Certain conditions apply

Interior minister Néstor Reverol reported that the government has suspended the right to carry firearms (porte de armas) nationwide for 180 days. This measure is supposed to guarantee security, peace and the public order, the one we’re so familiar with despite the colossal amount of illegal weapons, our crime rates and impunity.

Sadly, the measure doesn’t apply to paramilitary colectivos and allows the State Secret Police (SEBIN) to violate the parliamentary immunity of lawmaker Wilmer Azuaje and detain him with an arrest warrant allegedly issued on April 19th, in which the second municipal court of control of the Judicial Circuit of Barinas accuses him for the crime of committing terrorist acts and organized crime.

No consensus

The extraordinary session of the Community of Latin American and Caribbean States (Celac) called for this Tuesday in El Salvador concluded without an agreement due to lack of consensus in the absence of Foreign ministers from Peru, Paraguay, Brazil, Mexico, Barbados, Bahamas and Trinidad and Tobago. Delcy Rodríguez returns to the country after this resounding failure and a shameful performance in the press conference afterwards, where she showed she’s more skilled at insulting OAS chief Luis Almagro than at defending the fraud of the constituyente or explaining her peers’ absence.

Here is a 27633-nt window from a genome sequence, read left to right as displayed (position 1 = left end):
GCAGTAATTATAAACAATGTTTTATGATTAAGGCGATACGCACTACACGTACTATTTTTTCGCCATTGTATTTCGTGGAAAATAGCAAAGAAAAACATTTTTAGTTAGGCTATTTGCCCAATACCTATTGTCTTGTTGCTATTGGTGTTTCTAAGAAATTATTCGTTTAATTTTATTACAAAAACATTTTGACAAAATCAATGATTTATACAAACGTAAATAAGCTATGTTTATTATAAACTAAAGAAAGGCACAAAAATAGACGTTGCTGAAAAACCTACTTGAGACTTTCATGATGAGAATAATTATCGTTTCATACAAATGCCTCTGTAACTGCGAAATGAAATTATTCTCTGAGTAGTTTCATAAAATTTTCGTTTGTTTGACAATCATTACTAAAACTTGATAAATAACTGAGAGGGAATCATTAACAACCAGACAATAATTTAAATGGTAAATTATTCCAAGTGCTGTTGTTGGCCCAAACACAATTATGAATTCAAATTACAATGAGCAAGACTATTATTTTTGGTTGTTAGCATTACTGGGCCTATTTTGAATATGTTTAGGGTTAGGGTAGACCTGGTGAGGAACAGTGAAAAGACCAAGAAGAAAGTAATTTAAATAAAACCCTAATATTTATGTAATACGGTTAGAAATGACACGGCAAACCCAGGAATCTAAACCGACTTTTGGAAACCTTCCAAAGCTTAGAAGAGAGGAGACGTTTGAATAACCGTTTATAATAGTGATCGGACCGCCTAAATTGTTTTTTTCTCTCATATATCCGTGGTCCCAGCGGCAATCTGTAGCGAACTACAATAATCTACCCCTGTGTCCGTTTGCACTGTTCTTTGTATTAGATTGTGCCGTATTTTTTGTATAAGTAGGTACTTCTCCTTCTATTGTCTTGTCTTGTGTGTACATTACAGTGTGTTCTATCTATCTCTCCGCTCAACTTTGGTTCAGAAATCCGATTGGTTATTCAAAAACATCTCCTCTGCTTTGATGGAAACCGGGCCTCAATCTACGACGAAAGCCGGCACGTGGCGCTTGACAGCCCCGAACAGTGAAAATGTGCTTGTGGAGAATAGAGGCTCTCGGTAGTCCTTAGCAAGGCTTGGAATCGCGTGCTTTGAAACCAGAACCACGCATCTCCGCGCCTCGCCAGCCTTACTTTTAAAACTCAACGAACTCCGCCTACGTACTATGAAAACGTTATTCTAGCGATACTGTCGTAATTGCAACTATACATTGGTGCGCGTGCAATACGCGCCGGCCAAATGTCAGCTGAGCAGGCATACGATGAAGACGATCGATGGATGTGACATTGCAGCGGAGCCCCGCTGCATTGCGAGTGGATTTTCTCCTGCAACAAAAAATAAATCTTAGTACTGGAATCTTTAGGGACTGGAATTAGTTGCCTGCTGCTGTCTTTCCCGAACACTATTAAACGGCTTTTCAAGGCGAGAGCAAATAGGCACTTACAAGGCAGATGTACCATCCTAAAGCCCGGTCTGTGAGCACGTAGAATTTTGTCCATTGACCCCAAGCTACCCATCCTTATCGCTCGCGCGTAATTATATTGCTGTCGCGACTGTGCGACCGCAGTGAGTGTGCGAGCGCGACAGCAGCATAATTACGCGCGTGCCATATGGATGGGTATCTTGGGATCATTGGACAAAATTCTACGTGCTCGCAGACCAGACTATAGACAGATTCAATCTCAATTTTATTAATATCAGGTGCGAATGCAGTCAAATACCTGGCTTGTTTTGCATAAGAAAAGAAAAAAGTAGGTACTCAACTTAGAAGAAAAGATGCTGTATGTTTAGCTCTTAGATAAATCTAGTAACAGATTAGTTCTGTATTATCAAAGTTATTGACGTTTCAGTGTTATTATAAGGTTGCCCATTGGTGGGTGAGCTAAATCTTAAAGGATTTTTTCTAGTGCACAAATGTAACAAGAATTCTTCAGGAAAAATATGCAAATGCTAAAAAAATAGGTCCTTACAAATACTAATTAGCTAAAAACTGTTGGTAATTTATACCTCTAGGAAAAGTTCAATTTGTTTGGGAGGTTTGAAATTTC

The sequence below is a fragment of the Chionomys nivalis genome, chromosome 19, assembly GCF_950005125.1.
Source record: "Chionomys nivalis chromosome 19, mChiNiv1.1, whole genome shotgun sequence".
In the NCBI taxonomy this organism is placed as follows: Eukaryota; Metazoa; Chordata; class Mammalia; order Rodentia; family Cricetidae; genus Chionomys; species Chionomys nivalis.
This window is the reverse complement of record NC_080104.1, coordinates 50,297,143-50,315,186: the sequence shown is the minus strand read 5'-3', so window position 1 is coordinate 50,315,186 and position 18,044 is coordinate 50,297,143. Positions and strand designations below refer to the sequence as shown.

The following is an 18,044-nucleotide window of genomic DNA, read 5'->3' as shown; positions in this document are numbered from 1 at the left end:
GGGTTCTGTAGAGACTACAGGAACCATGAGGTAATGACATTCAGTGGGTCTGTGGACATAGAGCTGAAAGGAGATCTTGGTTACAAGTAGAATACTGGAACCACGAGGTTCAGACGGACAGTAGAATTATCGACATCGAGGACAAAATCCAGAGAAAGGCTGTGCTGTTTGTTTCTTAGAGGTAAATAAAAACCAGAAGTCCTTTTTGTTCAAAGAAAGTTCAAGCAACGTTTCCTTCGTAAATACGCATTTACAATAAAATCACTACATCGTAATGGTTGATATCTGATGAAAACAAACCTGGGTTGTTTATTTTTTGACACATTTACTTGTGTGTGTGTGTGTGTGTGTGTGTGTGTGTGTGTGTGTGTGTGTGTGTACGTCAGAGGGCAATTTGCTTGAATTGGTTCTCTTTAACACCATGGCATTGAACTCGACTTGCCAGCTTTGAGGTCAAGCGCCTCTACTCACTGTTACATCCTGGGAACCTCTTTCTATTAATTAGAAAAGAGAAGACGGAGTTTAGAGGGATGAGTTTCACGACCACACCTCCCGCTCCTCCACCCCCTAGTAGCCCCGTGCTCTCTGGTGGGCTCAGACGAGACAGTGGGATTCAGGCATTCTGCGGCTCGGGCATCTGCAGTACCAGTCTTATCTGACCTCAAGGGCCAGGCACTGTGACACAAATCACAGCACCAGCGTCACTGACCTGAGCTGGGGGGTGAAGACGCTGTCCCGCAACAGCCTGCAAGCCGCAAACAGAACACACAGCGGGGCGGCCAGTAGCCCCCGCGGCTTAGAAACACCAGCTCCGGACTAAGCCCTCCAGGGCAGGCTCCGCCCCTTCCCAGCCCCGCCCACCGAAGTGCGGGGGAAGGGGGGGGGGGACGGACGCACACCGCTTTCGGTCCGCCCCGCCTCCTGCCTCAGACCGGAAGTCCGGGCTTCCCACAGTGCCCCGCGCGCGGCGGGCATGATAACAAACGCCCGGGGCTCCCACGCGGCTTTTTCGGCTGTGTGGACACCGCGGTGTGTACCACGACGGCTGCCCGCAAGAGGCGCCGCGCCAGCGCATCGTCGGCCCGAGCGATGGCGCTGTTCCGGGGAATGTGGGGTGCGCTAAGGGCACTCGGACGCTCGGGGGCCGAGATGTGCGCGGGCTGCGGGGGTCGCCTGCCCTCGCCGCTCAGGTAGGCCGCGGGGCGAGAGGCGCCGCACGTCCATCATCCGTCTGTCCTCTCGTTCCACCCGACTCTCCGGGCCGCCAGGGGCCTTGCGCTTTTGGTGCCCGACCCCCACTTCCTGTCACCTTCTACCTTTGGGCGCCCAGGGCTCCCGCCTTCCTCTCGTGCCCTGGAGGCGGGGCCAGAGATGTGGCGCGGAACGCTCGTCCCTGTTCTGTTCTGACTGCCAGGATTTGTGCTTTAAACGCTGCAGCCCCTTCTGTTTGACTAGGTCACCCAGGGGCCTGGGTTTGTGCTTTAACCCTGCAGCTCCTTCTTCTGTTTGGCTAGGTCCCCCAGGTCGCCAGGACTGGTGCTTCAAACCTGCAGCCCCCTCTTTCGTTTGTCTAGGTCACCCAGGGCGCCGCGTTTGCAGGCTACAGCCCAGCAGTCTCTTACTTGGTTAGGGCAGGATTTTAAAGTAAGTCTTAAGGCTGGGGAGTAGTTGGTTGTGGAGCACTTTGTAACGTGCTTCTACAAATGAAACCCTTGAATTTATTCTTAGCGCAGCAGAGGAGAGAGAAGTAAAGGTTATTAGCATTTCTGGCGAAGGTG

Meanwhile, ambassador Rafael Ramírez uploaded a picture on Twitter smiling beside UN chief Antonio Guterres, thanking him for his support in the controversy with Guyana regarding the Esequibo. He forgot to mention Guterres’ public statements: he’s been in touch with the mediators of the dialogue that hasn’t happened and the Vatican, to review his options in view of the country’s crisis. That, in fact, was the meeting’s goal.

The rest of the world

The United States accused Nicolás of trying to “change the rules of the game” to hold onto power, remarking that they could study new sanctions against individual chavista officials. According to the State Department, the constitutional process proposed “overrides the will of the Venezuelan people and further erodes Venezuelan democracy (…) it is not shaping up to be a genuine effort at national reconciliation.”

Brazilian Foreign minister Aloysio Nunes labeled the constituyente a coup and added: “It’s the latest rupture of democratic order, subverting the country’s own Constitution.” For Chilean Foreign minister Heraldo Muñoz: “Venezuela’s already difficult situation is no doubt becoming more complex, more severe,” an opinion he shares with his Argentine counterpart Susana Malcorra: “I think that in this moment [the constituent process] is almost like more fuel to the fire (…) it seems like everyone is doubling the stakes and not considering that those who die on the street are Venezuelans, whatever their political opinions.”